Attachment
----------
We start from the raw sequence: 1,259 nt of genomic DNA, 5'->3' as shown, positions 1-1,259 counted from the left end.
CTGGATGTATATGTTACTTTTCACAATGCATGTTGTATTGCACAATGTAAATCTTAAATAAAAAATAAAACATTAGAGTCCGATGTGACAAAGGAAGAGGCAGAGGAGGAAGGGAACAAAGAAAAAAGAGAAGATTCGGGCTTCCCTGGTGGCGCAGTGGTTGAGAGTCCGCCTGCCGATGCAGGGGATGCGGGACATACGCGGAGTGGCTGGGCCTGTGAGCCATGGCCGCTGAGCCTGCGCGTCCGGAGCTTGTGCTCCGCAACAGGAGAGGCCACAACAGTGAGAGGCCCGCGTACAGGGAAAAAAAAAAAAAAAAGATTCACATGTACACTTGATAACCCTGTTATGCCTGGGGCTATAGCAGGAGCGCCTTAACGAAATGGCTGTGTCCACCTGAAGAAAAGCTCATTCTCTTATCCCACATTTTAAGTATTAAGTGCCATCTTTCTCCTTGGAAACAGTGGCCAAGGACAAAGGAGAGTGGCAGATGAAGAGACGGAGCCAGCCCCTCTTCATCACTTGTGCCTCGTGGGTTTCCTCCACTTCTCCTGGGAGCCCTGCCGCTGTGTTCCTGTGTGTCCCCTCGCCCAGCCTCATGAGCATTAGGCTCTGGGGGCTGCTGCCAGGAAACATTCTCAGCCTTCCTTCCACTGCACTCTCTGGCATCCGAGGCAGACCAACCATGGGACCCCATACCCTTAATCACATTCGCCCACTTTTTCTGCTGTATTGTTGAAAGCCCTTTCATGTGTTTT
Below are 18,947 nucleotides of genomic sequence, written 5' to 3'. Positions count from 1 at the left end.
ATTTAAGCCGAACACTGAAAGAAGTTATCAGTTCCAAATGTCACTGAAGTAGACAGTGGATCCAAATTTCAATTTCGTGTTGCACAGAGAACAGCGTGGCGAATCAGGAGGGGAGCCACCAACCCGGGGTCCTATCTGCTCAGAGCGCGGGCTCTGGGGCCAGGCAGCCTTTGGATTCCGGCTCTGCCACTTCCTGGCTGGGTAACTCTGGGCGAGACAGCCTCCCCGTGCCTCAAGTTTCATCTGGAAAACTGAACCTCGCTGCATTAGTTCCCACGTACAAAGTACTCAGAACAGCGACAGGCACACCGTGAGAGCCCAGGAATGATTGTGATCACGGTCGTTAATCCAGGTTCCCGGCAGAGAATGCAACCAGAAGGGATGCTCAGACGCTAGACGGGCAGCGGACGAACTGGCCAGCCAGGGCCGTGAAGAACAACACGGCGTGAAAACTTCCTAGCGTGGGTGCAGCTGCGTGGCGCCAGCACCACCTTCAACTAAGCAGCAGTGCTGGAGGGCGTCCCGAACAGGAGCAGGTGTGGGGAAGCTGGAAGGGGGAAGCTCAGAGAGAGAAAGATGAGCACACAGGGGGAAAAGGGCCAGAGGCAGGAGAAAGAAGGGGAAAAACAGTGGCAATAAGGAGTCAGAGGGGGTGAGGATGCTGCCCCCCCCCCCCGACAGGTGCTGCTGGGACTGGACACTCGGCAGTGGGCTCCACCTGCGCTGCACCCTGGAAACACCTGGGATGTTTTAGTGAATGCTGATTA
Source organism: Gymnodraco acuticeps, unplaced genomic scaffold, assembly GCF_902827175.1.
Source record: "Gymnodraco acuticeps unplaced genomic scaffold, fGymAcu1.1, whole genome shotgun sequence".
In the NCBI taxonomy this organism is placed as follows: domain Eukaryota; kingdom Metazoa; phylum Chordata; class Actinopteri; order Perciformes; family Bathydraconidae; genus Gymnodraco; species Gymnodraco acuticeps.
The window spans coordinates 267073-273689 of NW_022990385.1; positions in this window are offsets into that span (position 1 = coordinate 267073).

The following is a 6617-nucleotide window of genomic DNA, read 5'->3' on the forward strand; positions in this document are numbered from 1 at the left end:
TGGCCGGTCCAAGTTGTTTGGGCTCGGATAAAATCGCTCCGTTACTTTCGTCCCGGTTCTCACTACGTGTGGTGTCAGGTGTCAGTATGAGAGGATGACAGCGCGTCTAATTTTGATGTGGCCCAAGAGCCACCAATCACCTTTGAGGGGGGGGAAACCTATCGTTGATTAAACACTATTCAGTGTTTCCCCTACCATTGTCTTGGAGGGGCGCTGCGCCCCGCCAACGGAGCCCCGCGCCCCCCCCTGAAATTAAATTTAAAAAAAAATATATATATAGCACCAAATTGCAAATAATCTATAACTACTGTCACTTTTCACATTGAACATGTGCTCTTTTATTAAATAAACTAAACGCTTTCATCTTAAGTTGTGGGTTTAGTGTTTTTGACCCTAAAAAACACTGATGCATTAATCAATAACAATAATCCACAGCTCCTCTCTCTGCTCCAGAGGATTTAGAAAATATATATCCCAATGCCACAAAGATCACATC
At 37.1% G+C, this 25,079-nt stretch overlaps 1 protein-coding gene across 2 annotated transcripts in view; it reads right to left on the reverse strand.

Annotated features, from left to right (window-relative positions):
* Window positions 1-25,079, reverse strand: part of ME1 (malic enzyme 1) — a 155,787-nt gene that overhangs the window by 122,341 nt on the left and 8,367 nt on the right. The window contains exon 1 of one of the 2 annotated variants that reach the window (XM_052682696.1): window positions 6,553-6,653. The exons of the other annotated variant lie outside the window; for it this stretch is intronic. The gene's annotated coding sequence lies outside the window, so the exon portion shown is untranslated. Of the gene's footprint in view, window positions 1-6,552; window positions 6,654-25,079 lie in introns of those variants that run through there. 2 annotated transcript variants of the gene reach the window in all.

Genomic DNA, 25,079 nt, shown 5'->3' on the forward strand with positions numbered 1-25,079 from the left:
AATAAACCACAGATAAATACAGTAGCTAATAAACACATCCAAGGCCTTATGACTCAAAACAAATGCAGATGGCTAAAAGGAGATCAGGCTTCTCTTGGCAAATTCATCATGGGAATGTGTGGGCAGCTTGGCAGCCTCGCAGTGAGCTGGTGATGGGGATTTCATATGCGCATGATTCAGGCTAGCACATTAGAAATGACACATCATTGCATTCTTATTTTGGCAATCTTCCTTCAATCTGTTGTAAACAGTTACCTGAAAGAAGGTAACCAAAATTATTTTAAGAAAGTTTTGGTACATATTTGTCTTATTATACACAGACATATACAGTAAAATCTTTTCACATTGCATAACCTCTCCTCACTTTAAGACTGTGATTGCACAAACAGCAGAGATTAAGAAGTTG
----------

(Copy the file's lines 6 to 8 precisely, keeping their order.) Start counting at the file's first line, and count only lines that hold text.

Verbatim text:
Source record: "Gymnodraco acuticeps unplaced genomic scaffold, fGymAcu1.1, whole genome shotgun sequence".
In the NCBI taxonomy this organism is placed as follows: domain Eukaryota; kingdom Metazoa; phylum Chordata; class Actinopteri; order Perciformes; family Bathydraconidae; genus Gymnodraco; species Gymnodraco acuticeps.
The window spans coordinates 267073-273689 of NW_022990385.1; positions in this window are offsets into that span (position 1 = coordinate 267073).